Used to dealing with about two to 10 customer transaction disputes per week, employees at Moorefield, W.Va.-based Summit Community Bank in the summer of 2011 found themselves inundated with 400 claims of fraudulent charges by bank customers.
Turns out criminals had stolen debit card numbers by hacking into the systems of a small movie theater chain and manufactured fake (or "cloned") cards, which fraudsters then took to New York and used to purchase Xboxes and other gadgets they later converted to cash by selling the items on eBay. The sophisticated scam occurred simultaneously in states where the cinema chain had screens.
A deluge of fraudulent charge claims poured in from Summit customers. The single employee assigned to track disputes via spreadsheet was immediately overwhelmed; so were the people reassigned to help her: They couldn't keep up tracking the cases on paper, nor could they type up letters fast enough to inform customers they were receiving provisional credit.
Internal auditors at the $1.4 billion bank dinged Summit for falling out of compliance with Reg E, which requires that banks finish investigations within 10 days of being told of a disputed charge. Banks must let customers know within three days after completing a transaction probe whether they've been made whole or not, and provide provisional credit to customers' accounts if investigations will take longer than 10 days.
A serendipitous email from Centrix Solutions, the bank's positive pay system provider, arrived shortly thereafter in the inbox of Summit's operations chief, saying Centrix was launching a Reg-E dispute tracking system called CentrixDTS. But only one other bank had so far used CentrixDTS. So a guaranteed money-back agreement was forged in which Summit would test the product. After Centrix agreed to make various fixes to the system to accommodate Summit's dispute management desires, the vendor and bank focused on getting the platform deployed, which they finished doing in September.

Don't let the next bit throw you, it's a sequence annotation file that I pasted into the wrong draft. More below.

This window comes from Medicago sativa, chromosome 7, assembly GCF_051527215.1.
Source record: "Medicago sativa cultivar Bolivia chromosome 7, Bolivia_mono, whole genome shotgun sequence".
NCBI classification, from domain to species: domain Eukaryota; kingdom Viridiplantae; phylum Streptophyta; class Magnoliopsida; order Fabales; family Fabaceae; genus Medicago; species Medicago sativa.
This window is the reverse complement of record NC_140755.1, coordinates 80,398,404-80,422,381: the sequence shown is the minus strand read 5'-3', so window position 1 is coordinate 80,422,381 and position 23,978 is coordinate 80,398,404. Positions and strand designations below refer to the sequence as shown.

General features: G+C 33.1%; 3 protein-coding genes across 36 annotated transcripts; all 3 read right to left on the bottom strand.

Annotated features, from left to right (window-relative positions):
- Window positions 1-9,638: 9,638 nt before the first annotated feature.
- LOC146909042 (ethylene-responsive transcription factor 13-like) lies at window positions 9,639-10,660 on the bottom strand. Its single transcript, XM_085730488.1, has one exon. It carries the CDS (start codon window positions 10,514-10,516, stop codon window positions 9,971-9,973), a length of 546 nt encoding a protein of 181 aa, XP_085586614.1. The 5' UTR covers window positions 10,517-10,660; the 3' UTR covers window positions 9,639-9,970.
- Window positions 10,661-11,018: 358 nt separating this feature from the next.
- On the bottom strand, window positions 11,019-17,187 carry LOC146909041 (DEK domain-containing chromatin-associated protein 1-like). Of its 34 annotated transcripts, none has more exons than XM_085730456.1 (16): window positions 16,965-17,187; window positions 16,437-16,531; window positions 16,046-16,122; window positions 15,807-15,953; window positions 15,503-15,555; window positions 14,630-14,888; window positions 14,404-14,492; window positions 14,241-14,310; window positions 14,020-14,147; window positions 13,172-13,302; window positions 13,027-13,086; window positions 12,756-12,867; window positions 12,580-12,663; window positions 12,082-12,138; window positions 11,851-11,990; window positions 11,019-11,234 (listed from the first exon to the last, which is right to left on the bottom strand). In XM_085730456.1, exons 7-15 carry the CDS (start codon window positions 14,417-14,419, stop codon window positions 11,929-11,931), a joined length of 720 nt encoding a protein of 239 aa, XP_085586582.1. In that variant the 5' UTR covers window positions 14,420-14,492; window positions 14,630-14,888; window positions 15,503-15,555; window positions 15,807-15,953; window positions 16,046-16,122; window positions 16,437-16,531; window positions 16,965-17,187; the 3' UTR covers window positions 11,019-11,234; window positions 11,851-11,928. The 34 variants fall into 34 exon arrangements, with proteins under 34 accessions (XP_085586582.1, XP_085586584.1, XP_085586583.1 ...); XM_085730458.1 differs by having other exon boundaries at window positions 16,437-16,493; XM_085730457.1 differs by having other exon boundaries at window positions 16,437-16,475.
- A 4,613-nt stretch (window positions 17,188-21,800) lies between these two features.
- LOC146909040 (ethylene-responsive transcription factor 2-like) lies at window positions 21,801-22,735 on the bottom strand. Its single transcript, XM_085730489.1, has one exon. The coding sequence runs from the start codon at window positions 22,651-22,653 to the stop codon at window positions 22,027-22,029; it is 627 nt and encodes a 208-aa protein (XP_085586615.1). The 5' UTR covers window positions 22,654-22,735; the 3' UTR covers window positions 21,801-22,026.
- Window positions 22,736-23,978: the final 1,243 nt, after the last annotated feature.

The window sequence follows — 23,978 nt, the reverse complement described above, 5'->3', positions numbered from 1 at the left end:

Now the workflow in Summit's dispute procedure is electronic. So users are better able to see where they're at in the process. The system keeps track of various time periods within which the bank is required by regulation to complete certain tasks. And disputes can be processed over the phone. The old way required customers to come into the bank and fill out a seven-page form. Plus, employees are guided through the dispute process by the system.
"Now when a customer comes in to dispute a transaction, we're able to complete the documentation online," says Scott C. Jennings, COO and senior vice president at Summit. "If a customer signature is not required, which it's not in three-fourths of the disputes we do, the customer service representative can take the information over the phone and give it to our backroom to process. In most cases we're giving provisional credit to the customer that same day, or the next day, whereas before it would take us four or five days."
Follow-up is also built into the workflow, so if an employee forgets to get a customer signature when it's required, backroom personnel can spot the error and send emails to remind staff to contact the customer and get the form signed.
Back office employees monitor the activity on their computer screens and alert frontline staff to tasks needing completion. They can also make notes via the system that might say, 'Waiting for this document from the customer' or 'Notified the CSR.'
"Prior to this, we would fill out one of our electronic forms on our Intranet site and our backroom staff would work it the next day after the document came in," Jennings says. "But that made it a nightmare to keep up when there were a lot of disputes. Now any of our backroom staff can log in, or I can log in myself, to see where a dispute is. I don't have to go and talk to this one person to figure out where we are in the process."